This feature originally appeared in the May issue of MReport. 
A Perspectives Blog published in June 2019 by Fannie Mae found that a majority of appraisers are nearing retirement—49% are between the ages of 51 and 65 and an additional 13% are 66 or older.
In that 2019 Perspectives Blog, Jacob Williamson, VP, SingleFamily Credit, Risk Collateral Management at Fannie Mae pointed out that “we need a new generation to step in.” According to Williamson, just 7% of appraisers have been working in the industry for less than two years and 52% had been in the industry for 20 years or more. The current field of appraisers lacks diversity—75% of appraisers are men and 87% are white.
Twenty-seven percent of the housing industry’s workforce identifies as a racial or ethnic minority. Fannie Mae and the Mortgage Bankers Association are looking to change that. In 2019, the MBA and Fannie Mae’s Future Housing Leaders program announced a partnership to promote diversity and inclusion in the housing finance industry. The partnership will connect
Future Housing Leaders program participants with MBA member firms hiring interns and hiring for entry-level positions.
“As we all know, diverse businesses do better financially,” said Nancy Jardini, Fannie Mae SVP, Chief Compliance Officer and Chief of the Office of Minority and Women Inclusion. “They are better places to work in and they benefit from a diverse set of viewpoints. We want to ensure for the future of the housing industry that we have a diverse population of students who are exposed to opportunities within our industry and understand the possible pathways for them within the housing and mortgage industry.”
Jardini said she doesn’t believe it is a lack of interest in the industry, but rather a lack of awareness. She added that the industry is trying to attract students—who may have never bought a home or rented their own apartment—and expose them to opportunities in the housing industry.
“This program is designed to expose students to the various opportunities that exist in our industry and give them some experience that may spark their interest and provide them with a possible career track for them to follow,” Jardini said.
Lisa Haynes, SVP, CFO, and Chief Diversity and Inclusion Officer, for the MBA, said one of the goals of the partnership is to come up with ways they can teach students about the housing and mortgage industry.
“Thinking back to most of us who graduated from college, this wasn’t one of the industries in the career centers or that they talked about in finance class. You learned about investment banking. You learned about banking, period,” Haynes said. “You learned about other industries. You don’t learn much about the mortgage industry, and the careers available in the mortgage industry. And, so I think among the younger generations, it’s really just exposing them to this industry, and what the opportunities are in the industry.”
Haynes said it is vital that the industry recognizes the changing demographics and that the buyer pool is different.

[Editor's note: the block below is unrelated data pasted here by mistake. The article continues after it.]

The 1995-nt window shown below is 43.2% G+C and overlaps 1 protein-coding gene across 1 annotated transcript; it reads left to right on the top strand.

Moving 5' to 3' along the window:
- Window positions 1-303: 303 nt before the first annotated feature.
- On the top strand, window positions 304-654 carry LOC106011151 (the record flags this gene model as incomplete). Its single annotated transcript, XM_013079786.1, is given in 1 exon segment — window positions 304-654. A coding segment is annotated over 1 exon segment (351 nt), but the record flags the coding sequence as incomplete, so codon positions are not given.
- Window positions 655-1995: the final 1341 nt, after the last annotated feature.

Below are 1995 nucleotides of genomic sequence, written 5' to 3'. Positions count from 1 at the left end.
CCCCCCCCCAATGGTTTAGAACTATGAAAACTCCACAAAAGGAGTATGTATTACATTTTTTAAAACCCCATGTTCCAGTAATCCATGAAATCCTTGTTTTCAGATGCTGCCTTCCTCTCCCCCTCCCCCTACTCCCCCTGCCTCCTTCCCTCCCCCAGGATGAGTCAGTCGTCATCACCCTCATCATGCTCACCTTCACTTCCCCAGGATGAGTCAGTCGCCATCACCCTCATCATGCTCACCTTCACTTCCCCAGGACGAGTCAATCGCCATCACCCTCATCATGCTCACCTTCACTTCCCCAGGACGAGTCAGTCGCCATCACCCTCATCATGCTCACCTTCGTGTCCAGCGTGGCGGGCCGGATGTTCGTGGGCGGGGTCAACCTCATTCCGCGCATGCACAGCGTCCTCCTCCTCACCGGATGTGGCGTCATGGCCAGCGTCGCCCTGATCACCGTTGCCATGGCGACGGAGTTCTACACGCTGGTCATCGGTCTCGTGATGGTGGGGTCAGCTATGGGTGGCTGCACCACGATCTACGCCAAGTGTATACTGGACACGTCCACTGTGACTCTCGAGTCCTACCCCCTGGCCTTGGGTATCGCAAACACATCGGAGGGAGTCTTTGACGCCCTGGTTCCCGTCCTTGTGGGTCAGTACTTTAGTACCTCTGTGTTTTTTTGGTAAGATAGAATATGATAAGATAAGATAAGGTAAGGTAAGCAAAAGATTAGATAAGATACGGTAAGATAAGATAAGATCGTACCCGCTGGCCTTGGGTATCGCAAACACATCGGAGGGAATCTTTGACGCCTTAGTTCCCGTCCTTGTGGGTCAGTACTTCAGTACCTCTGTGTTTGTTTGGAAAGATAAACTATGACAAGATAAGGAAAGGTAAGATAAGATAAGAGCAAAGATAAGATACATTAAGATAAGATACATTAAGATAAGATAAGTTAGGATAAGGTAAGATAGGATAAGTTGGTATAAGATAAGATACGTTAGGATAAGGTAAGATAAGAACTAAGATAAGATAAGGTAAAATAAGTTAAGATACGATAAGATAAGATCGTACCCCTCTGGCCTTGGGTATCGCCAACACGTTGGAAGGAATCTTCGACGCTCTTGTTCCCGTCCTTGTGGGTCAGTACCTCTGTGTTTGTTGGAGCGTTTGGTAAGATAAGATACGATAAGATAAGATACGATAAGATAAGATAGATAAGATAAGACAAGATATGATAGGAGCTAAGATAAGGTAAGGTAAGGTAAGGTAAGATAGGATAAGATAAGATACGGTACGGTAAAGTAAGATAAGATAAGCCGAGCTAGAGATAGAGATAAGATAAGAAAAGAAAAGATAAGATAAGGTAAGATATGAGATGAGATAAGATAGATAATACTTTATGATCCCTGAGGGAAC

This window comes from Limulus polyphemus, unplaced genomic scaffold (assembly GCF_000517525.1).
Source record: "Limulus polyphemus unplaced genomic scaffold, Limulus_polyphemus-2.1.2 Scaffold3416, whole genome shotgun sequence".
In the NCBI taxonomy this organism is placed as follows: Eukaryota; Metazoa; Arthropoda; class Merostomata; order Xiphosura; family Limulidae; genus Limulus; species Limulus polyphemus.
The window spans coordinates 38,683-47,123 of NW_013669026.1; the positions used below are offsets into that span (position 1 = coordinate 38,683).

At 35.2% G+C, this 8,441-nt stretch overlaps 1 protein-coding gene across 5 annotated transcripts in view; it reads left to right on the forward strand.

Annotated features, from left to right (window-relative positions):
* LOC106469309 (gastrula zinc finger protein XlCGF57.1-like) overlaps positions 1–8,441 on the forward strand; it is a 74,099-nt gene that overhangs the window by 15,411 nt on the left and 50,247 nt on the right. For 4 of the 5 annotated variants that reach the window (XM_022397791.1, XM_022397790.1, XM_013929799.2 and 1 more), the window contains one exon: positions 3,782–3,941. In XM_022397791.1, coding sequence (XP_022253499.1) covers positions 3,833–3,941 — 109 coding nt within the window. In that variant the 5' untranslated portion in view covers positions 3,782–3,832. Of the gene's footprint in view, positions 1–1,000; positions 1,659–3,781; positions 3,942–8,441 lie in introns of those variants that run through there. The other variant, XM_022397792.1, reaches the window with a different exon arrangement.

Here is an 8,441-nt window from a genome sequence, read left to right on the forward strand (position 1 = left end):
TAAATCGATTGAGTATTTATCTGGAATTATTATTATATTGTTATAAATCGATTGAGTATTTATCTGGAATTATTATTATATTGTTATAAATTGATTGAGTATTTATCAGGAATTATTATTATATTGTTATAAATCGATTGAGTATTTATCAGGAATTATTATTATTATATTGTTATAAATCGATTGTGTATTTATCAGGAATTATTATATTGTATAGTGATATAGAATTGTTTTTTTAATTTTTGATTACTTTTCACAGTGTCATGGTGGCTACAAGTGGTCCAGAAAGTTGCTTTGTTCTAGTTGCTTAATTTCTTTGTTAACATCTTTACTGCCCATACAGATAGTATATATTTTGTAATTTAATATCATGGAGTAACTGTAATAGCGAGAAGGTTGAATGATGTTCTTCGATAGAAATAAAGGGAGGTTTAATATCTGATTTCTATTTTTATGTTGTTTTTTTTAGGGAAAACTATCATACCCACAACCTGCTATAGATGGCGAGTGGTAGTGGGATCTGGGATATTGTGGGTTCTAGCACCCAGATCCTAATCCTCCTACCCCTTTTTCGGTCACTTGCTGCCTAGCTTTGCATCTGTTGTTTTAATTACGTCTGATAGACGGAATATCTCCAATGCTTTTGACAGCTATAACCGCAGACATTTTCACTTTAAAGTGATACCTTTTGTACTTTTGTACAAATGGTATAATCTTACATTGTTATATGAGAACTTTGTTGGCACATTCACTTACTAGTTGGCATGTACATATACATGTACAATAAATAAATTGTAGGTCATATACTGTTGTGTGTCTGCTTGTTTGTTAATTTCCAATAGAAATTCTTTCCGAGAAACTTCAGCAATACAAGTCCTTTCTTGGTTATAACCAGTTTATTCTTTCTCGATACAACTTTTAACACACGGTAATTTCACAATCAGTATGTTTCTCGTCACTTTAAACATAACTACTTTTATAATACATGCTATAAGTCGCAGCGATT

“Their buying patterns are different. The way that they save money is different. There’s different cultural experiences that I think it’s really important for the mortgage industry to be aware of, to recognize that the person they’re selling a home to today is not the person they were selling a home to 20, 30 years ago,” Haynes said.
She added that it is important that its members stay competitive, and they’ll do that by “making sure that they’re making the best decisions.”
“They understand the needs of the changing demographics that are out there. So, I think all of that is important to making sure that the industry stays current and just ... If you don’t jump on what that new wave is, if you don’t see where that future’s going, you’ll be left behind,” Haynes said.
Jardini, meanwhile, pointed out that Fannie Mae’s commitment goes beyond its own workforce.
“We’re committed to doing business with diverse partners in the supplier and vendor space, in capital markets transactions, and the contracting space,” Jardini said. “Everywhere where we do business, we appreciate and promote the values of diversity and inclusion, and the Future Housing Leaders program gets to the heart of our commitment.” Jardini said the response to the program since it debuted in July 2018 has been “overwhelmingly positive,” from lender and employee-partners and internally at Fannie Mae.
“There’s a great thirst for this program in the industry. The students that we have worked with across a variety of outreach opportunities—visits to campuses and job fairs—have been uniformly excited about the opportunity,” Jardini said. “We have more than doubled the number of internships just in the first year of the program.”
Fannie Mae has 31 employer partners in the program and has offered nearly 100 internships in 2019. Jardini added that the program has expanded to reach a broader population, including partnerships with the Hispanic Association of Colleges and Universities and Management Leadership for Tomorrow.
“We’re continuing to expand, engaging with more employer partners and a diverse set of on-campus recruiters and organizations to reach more students,” she said. Haynes said creating this pipeline, while vital for the industry, will be a long process.
“We’re talking about 5, 10 years before we create a real solid pipeline, but we’ve got to start somewhere, and I think the start of it is Future Housing Leaders,” Haynes said.
The MBA has a Mortgage Banking Bound program that is offered free to students, giving them the opportunity to come out with a certificate from the MBA.
“And because it’s free to students, it’s just a matter of them getting it done. And, so continuing to do things like that will allow us to expand the industry and expand the knowledge of the industry, that’s where we really see it going,” Haynes said.